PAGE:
Now that Project Civic has started to take form, it’s time to work on dialing in the specifics. I want this car to be fun to drive on track, meaning I need to be comfortable and informed of the car’s condition as much as possible and doing everything I can to ensure that it runs properly and efficiently.
I decided that a few gauges would help ease my mind, while adding a nice bit of visual flare at the same time. The parameters I’m most concerned with for my NA Civic are water temperature, A/F ratio, oil temp and oil pressure. But before I get to the gauges, I decided to upgrade my factory cooling system. Koyorad supplied me with its high-capacity replacement radiator, a massive improvement over the stock Civic unit. Koyorad radiators are constructed of 100 percent aluminum and feature welded end tanks, while maintaining factory fitment. The fit is tight, but that’s mostly because the 53mm thickness of the Koyorad unit is a lot more than the stock radiator. Increased core thickness allows for higher cooling capacity and, theoretically, lower engine operating temperatures. Another nice thing about the Koyorad units is their ability to use the stock fan and shroud if you so desire.
With the new radiator in place, I turned my attention to how I planned on monitoring water temperatures. While the Civic obviously has a factory water temperature gauge in the dash like nearly every car, I wanted something a little more accurate. To get the most relevant readings, I turned to Phase 2 Motor Trend for a set of its S Gear water temperature, oil temp and oil pressure gauges. These gauges are extremely clean looking and feature 280-degree stepping motors to ensure accurate readings. Each gauge includes all required wiring and sensors, as well as detailed installation instructions. To monitor my A/F ratio, AEM has supplied me with its analog wideband, which includes a Bosch O2 sensor and all required wiring. Because the AEM wideband doesn’t include a pod of any sort to mount the gauge, I had to get creative. More on that later.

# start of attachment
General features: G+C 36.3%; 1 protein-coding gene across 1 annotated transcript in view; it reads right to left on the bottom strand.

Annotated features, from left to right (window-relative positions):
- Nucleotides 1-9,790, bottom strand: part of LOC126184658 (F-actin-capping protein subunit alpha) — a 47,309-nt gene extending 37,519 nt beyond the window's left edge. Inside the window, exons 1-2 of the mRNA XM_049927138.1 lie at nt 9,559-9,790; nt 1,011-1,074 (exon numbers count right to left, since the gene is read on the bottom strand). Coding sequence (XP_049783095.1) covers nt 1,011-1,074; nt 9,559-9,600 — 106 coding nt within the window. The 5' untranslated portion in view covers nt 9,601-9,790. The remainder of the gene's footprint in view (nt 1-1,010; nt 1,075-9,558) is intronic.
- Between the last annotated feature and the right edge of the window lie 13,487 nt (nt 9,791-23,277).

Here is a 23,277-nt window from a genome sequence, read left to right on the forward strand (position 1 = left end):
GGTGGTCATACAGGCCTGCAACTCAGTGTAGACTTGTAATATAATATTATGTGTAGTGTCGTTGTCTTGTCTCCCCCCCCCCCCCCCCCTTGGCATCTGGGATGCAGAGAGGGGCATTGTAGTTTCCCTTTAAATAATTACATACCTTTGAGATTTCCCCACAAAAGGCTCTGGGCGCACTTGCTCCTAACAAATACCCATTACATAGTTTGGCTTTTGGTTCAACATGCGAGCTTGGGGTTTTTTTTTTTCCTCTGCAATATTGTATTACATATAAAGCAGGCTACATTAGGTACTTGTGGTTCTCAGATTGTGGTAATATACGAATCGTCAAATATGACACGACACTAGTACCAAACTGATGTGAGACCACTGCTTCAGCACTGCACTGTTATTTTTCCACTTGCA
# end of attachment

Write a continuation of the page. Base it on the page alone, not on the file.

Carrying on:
I decided to place my water temp sensor near the upper neck of the radiator between the rad and engine block. The easiest way to get a sensor in this location is to use a water hose sensor adaptor; Buddy club offers a 30mm sizing, which is correct for Hondas of my era.
For the two oil sensors (temperature and pressure), I decided to go with the common and effective solution of an oil filter block adaptor from BLOX Racing. This simple billet piece mounts between the engine block and the oil filter, providing several provisions for different purposes. Installing this piece is straightforward — just thread it on between the block and filter, make sure it’s tight (no leaks), and you’re ready to go.
To monitor the A/F ratio, it’s necessary to weld a bung into the exhaust path. The test pipe seems like a good spot for it, and after a few minutes on the cutting table, head honcho Peter Tarach cleanly and securely welded the necessary provision for the additional O2 sensor in place, and we were in business to begin wiring everything up.
My Civic’s engine bay isn’t exactly what we would call “show quality,” meaning the wiring harness isn’t tucked. I wanted to make sure the wiring for my gauges was efficient and safe, and wouldn’t interfere with anything that’s already in the bay. A few zip-ties, and I had the wires attached and out of the way. So where do they go into the cabin? Just below the battery tray there was an open provision in the firewall, filled with a rubber grommet. By taking out this grommet and cutting a small hole in the middle, I was able to run the wires through the grommet and maintain most of the sound deadening it provides.